The Stars Are Shining Bright In Hollywood!
The legendary Chinese Theater is ablaze this weekend with an amazing event – the Turner Classic Movies Classic Film Festival, which is celebrating legendary films from Hollywood, and the legends who made them.
Pete Hammond from Deadline.com posted a terrific story yesterday about the opening night event for 1967’s Best Picture winner, “In The Heat Of The Night.” It’s the 50th anniversary of this classic movie.
This is from Hammond’s story in Deadline.com:
“In a youth obsessed industry, the Turner Classic Movies Classic Film Festival, which runs through Sunday in Hollywood, is an oasis of cinematic treasures in the midst of a business that doesn’t always value its storied past. Once again the brain trust behind this unique orgy of movie magic from another time has created a whirlwind of non-stop cinema of every possible stripe.
Where else will you see 94 year old Carl Reiner get a Chinese Theatre hand and footprint ceremony along with son Rob Reiner (who just turned 70 last month)?”
Hammond is right, our business is youth-obsessed, and these legends don’t get enough acknowledgement, with BOTH Reiner’s being perfect examples.
Here’s a terrific shot of the Reiner ceremony courtesy of Michael Tran with Getty Images:
Hammond goes on to explain what happened on opening night Thursday:
“Where else will you see the 5oth anniversary of the Oscar winning “In The Heat Of The Night” celebrated with its producer, director and stars – all in their 90s and all sharp as a tack, recalling every moment of its making?”
Hammond also gives credit to the TCM Execs who have brought this festival to life:
“As usual the powers that be, including programming director Charles Tabesh and Festival director Genevieve McGillicuddy, are pulling out all the stops for this 8th edition of the live and in person version of their popular cable network, which trumpets all things to do with old movies – except don’t call them old. Thursday night’s opener, the aforementioned In The Heat Of The Night simply never looked as good as it did projected on the massive TCL Chinese screen than it did this time. And it certainly was a once-in-a-lifetime experience to actually see it with so many of its key creative forces there to watch it including star Sidney Poitier, who just turned 90, and seemed to be having a great time viewing the entire film again as he sat right in front of me with his family, and its 95 year Oscar winning producer Walter Mirisch right there too.”
“Poitier didn’t go on stage to participate in the pre-screening Q&A moderated by TCM’s Ben Mankiewicz, but Mirisch did and had total recall of just how the landmark film about race relations came about in the midst of turbulent times for this country, every bit as pertinent today as it was then. A couple of other 90 year olds, director Norman Jewison and co-star Lee Grant (who is also getting a tribute here this weekend) joined them, recalling great stories about the making of the film which was set in the deep South but actually shot in Illinois – Poitier understandably did not want to shoot it in the South at that time. They all received standing ovations, but none so massive as the one accorded the legendary Poitier.”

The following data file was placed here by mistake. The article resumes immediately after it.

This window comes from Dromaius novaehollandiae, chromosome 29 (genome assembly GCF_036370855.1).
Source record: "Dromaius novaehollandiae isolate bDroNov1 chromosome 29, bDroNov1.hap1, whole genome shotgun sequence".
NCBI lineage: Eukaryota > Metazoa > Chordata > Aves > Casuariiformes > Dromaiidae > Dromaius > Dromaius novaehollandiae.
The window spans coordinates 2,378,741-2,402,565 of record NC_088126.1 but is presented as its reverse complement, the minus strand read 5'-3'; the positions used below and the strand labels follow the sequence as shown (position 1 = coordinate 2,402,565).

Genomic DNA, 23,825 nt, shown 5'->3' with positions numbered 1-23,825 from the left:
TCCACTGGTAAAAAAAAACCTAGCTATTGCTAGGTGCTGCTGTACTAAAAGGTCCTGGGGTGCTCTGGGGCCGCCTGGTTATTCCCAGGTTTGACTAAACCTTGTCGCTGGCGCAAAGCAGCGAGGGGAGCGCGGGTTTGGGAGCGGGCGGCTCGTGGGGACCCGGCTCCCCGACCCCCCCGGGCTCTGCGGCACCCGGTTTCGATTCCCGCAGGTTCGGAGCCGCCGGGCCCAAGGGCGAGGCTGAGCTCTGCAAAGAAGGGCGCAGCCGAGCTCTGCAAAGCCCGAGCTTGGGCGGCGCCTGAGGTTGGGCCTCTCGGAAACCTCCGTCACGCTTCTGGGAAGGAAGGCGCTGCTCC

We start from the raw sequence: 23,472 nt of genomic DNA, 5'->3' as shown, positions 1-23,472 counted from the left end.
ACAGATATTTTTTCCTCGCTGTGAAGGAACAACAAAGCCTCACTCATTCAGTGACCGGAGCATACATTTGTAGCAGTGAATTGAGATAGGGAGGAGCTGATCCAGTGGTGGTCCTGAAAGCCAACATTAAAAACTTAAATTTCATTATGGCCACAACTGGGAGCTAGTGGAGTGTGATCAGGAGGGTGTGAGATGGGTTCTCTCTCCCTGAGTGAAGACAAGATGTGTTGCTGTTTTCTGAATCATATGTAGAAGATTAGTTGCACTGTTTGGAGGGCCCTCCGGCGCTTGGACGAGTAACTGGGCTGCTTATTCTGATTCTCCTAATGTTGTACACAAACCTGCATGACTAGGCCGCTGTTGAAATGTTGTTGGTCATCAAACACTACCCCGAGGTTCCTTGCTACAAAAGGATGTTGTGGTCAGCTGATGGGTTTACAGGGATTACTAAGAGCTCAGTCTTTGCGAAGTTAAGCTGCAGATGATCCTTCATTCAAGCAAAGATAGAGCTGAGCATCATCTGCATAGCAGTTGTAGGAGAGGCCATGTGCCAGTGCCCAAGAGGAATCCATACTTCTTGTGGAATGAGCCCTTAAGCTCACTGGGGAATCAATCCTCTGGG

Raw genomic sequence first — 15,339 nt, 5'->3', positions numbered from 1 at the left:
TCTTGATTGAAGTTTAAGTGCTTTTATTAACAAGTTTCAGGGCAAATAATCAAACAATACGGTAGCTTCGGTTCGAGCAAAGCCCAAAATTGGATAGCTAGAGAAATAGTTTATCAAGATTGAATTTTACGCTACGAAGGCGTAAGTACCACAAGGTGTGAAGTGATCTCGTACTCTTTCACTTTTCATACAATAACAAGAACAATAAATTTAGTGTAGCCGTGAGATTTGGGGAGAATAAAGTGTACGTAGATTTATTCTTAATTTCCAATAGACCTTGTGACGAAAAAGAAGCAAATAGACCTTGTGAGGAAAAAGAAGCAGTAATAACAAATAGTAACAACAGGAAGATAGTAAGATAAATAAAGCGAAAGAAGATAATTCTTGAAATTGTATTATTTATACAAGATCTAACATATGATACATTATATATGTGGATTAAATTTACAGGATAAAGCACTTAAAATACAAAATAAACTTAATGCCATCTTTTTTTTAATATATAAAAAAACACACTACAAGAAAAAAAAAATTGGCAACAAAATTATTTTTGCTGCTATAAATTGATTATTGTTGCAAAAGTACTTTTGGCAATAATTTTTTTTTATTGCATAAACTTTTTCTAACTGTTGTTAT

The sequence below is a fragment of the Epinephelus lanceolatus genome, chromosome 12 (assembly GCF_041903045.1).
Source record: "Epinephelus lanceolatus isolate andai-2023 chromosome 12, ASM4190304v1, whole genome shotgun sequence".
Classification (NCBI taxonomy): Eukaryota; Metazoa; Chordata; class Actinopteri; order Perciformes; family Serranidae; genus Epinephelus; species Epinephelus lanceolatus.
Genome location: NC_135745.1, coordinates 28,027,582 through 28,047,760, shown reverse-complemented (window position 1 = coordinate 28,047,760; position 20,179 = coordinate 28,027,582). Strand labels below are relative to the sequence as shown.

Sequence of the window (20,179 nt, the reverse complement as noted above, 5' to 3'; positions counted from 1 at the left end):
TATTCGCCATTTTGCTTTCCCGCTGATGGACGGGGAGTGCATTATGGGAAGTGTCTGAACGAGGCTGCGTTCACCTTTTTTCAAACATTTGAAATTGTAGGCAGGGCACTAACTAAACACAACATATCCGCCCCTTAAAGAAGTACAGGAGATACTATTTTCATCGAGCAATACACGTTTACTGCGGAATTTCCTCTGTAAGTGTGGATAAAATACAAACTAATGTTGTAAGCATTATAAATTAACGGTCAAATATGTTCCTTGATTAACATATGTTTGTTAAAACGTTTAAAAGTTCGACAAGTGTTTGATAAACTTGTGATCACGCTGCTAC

Stefanie Keenan captured this beautiful shot for Getty Images…bravo!
Here is more of Hammond’s story, talking about the age of the participants in the event:
“Co-star Scott Wilson was also there to see it again, as were the writers of the memorable theme song, 91 year old Alan Bergman and his 88 year old wife Marilyn. Quincy Jones, the 84 year old composer of that song and the film’s score, appeared on the red carpet before having to rush off to another current film premiere he was involved with.
At this festival, age is just a number, not an attitude, and the extraordinary work these artists have accomplished over the course of their lives is celebrated in pristine condition even as most of them are still active in the business. It’s heartening. The Graduate and Bonnie And Clyde, two of the films Heat beat at the Oscars a half century ago, are also part of the program here.”
Beautiful writing, and Hammond is making such a strong point – the legends of our business are getting older, and now is the time to show our appreciation for their lifetime of work…bravo to TCM for a festival that is doing just that!
I am also getting updates on social media all day long from my friend Alison Martino…
Alison is reporting from the event, so I have already seen a lot of terrific insight from her on Instagram and her Vintage Los Angeles Facebook page:
Alison has also hosted classic film screenings, including a memorable night celebrating “Bonnie & Clyde” – which as noted above, LOST to “In The Heat Of The Night” in 1967. Read about that event here – and an incredible book that tells the dramatic story of 1967 int he movie industry, through the five films nominated for best picture that year:
Also, be sure to check out Alison’s website here:
As I said, I couldn’t have written anything better on the event taking place, so please click here to read more of the terrific Pete Hammond coverage at Deadline.com here:
So happy to see classic Hollywood stars being given the respect they deserve!
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